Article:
Not that AI can't have important applications in math for some specific things etc. It can and it probably will. But some people vastly overestimate AI and what it can do, because they hear a couple of impressive things that are actually relatively straightforward conceptually, but they are left with the impression that it's some sort of black magic that can solve whatever you throw at it. But that is not the case, the level of understanding we would need to have over certain problems to even have a shot at coding an AI that could solve them just doesn't exist and it's not even certain it will any time soon. That would also involve being able to define the problem with extreme precision, and giving the AI every relevant tool it could use, both of which are just mind blowingly difficult for certain problems. I suppose it would be relatively "easy" to make an AI that could prove anything a human could within the framework of Euclidean geometry, but what about algebraic geometry? I can't even begin to imagine that with current understanding. And even if we could do that, there's a decent chance we'd have a really hard time understanding its answers.
So you don't believe we will ever be completely surpassed in all endeavors by our own creations? I think you underestimate us.
 
  • #23
90
18
Isn't it terrifying that Mathematicians can become smarter than any non-Mathematician?
Yes, but I don't lose sleep about it.
 
  • #24
369
219
An algorithm still needs a well defined problem and rules, real life does not fit this description so strong AI remains a pipe dream
The state of art and most promising AI currently is neurosymbolic learning; it's a combination of symbolic logic with statistical learning. Basically, the key is taking chances/guessing, learning from mistakes, and building new concepts by compressing raw information into multi level abstractions, then working with those abstractions and continuously refining them, similar to what humans do.

IBMs explanation is pretty concise.

https://mitibmwatsonailab.mit.edu/category/neuro-symbolic-ai/

Google is also making leaps in this area.

I would say the dream is already realized. Right now we are most likely about at the beginning of an exponential curve.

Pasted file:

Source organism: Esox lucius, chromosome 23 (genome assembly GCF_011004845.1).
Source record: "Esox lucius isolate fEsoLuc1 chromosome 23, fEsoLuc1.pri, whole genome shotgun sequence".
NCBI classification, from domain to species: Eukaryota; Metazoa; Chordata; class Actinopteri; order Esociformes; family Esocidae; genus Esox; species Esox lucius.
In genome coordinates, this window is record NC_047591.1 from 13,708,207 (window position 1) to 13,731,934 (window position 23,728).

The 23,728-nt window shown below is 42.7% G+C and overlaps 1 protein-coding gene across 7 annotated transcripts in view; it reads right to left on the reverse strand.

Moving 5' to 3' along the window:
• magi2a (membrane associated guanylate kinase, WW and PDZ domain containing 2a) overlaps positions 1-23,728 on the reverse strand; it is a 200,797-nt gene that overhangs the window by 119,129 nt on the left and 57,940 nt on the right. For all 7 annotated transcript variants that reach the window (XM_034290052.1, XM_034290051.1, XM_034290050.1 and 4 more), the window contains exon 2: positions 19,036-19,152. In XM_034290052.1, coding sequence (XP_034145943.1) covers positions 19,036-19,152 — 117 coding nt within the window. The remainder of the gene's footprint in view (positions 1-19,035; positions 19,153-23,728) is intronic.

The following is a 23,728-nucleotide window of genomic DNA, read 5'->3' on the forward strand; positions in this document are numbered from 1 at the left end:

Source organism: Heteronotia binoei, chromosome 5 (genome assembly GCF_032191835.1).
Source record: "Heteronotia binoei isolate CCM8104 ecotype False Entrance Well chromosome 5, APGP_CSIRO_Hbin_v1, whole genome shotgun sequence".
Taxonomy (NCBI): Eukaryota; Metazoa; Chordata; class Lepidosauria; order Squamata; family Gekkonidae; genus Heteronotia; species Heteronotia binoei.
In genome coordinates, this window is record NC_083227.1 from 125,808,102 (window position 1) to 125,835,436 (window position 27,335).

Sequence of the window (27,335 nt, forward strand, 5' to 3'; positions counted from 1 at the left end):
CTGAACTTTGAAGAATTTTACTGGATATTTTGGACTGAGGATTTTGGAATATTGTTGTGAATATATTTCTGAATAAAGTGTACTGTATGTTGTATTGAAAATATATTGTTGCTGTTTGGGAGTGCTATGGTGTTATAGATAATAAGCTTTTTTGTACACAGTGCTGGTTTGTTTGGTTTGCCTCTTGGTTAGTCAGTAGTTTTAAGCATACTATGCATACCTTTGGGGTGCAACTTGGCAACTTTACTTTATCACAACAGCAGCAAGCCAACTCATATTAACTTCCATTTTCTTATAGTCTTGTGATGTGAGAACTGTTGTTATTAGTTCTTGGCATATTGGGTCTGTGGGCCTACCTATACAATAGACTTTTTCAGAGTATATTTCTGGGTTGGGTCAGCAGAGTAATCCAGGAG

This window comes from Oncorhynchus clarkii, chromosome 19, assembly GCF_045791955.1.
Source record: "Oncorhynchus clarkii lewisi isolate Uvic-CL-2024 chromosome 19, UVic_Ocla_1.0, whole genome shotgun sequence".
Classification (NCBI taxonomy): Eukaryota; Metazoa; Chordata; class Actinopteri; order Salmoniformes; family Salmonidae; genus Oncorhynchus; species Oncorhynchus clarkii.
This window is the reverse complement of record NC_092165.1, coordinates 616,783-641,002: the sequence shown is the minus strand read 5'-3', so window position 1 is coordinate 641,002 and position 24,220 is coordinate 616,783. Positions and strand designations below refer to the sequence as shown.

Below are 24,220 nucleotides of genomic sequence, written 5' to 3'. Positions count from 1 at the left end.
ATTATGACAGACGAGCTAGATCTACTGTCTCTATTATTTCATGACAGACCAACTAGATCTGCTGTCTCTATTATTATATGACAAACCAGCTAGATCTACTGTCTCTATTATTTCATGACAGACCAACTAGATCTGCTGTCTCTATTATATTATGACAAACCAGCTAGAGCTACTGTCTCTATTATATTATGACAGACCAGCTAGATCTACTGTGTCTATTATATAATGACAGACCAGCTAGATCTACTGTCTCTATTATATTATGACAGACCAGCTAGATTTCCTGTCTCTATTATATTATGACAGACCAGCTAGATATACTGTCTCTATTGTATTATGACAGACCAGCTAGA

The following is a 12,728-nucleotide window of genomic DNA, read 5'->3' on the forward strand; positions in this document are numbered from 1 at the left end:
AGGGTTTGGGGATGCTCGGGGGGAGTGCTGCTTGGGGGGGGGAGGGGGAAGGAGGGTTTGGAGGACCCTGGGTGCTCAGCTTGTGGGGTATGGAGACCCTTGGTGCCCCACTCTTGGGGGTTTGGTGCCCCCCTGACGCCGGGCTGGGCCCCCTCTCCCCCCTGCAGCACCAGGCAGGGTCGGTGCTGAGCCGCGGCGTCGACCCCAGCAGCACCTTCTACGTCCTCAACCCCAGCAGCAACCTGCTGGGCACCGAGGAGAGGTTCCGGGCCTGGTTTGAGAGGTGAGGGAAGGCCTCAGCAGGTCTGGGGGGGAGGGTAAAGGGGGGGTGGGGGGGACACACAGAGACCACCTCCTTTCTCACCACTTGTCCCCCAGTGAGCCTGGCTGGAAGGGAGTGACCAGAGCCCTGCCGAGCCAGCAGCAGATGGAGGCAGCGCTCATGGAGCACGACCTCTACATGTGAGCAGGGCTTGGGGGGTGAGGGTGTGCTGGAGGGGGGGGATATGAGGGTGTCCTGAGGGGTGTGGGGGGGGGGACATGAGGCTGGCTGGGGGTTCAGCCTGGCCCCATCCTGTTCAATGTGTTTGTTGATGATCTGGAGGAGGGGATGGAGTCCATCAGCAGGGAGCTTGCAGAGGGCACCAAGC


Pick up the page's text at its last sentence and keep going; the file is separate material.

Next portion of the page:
The thing is though, it's people who are the model. We are achieving our most advanced AI by trying to copy the mechanisms people use. And people have pretty sophisticated organs to do these things (that go beyond what we really understand).

AI on the other hand can be specialized, expandable, and immortal (imagine a 1 billion year old human that just kept learning aggressively the whole time).

Quantum computing will usher in a new era for AI as well, possibly pushing AI unthinkably farther ahead in some areas than people. Nano technology in combination with robotics will play a major role also.

I expect that at some time in the next few hundred years, we will be able to seed megastructure supercomputers with quantum chips in space (completely automated). Imagine a human brainlike machine the size of Jupiter that's been doing nothing but mathematics for 1,000 years.

I think pure math isn't at a big risk though. A lot of it is esoteric, and done without any certainty it will ever have applications. We only ever scratch the surface of an infinitely deep ocean. I think we do it more for the exercise of the mind (AI would do this too), and to build up abstract concepts that we can use, to advance our conceptual framework in general.

AI doing this stuff for us will be of little use and wouldn't replace our experience, unless we could make it a process we are intimately involved in and we can integrate what's discovered. But learning takes doing, exercising creativity, and making mistakes. So in any case, no matter how far behind we are, we should still do it.
 
Last edited:
  • Like
Likes Chris Miller
  • #25
34,783
10,943
But now that we've been way surpassed (by an AI who only studied the game for 4 hours) and pretty much any cell phone or PC, humans still enjoy the game and there are still professionals. Same for Go. Will be the same for math, literature, you name it.
We don't play chess to find new chess figures. There are competitions between humans, sure, but the mathematics equivalent of these would be the math competitions, not discovering new proofs for previously unknown things.
Bill Gates says the advancements of AI will make life easier for all of us, but how is that when they take all our jobs?
Then we have to work less and less for the same living standard. Or work on higher living standards.

Go back 300 years and ~3/4 of the population were farmers. If machines take over these jobs, how can our life possibly get better? Today 1-2% of the population are farmers, and see how the world changed.
 

Related Threads on Isn't it terrifying that AI can become smarter than any Mathematician?

  • Last Post
Replies
4
Views
14K
Replies
21
Views
5K
Replies
6
Views
16K
Replies
5
Views
12K
  • Last Post
Replies
5
Views
3K
Replies
1
Views
1K
Replies
5
Views
2K
  • Last Post
2
Replies
44
Views
5K
  • Last Post
Replies
6
Views
4K
Replies
6
Views
11K
Top